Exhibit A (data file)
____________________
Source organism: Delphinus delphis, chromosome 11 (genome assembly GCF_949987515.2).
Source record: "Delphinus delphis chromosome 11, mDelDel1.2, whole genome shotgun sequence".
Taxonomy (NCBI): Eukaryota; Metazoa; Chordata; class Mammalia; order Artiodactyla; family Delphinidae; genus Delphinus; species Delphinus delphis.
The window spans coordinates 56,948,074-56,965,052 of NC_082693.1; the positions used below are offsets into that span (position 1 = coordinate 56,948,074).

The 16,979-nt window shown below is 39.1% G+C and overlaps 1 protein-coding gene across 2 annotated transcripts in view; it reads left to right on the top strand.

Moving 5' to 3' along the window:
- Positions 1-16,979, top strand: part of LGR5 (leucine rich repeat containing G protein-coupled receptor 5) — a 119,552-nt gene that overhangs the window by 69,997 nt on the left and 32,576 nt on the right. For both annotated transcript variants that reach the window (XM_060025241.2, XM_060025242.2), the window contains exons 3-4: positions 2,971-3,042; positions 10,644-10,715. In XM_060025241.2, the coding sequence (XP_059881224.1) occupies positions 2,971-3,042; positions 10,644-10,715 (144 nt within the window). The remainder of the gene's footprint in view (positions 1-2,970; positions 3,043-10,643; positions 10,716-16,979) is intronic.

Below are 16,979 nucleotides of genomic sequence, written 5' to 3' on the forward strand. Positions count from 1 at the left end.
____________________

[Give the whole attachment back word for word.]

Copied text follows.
Source organism: Delphinus delphis, chromosome 11 (genome assembly GCF_949987515.2).
Source record: "Delphinus delphis chromosome 11, mDelDel1.2, whole genome shotgun sequence".
Taxonomy (NCBI): Eukaryota; Metazoa; Chordata; class Mammalia; order Artiodactyla; family Delphinidae; genus Delphinus; species Delphinus delphis.
The window spans coordinates 56,948,074-56,965,052 of NC_082693.1; the positions used below are offsets into that span (position 1 = coordinate 56,948,074).

The 16,979-nt window shown below is 39.1% G+C and overlaps 1 protein-coding gene across 2 annotated transcripts in view; it reads left to right on the top strand.

Moving 5' to 3' along the window:
- Positions 1-16,979, top strand: part of LGR5 (leucine rich repeat containing G protein-coupled receptor 5) — a 119,552-nt gene that overhangs the window by 69,997 nt on the left and 32,576 nt on the right. For both annotated transcript variants that reach the window (XM_060025241.2, XM_060025242.2), the window contains exons 3-4: positions 2,971-3,042; positions 10,644-10,715. In XM_060025241.2, the coding sequence (XP_059881224.1) occupies positions 2,971-3,042; positions 10,644-10,715 (144 nt within the window). The remainder of the gene's footprint in view (positions 1-2,970; positions 3,043-10,643; positions 10,716-16,979) is intronic.

Below are 16,979 nucleotides of genomic sequence, written 5' to 3' on the forward strand. Positions count from 1 at the left end.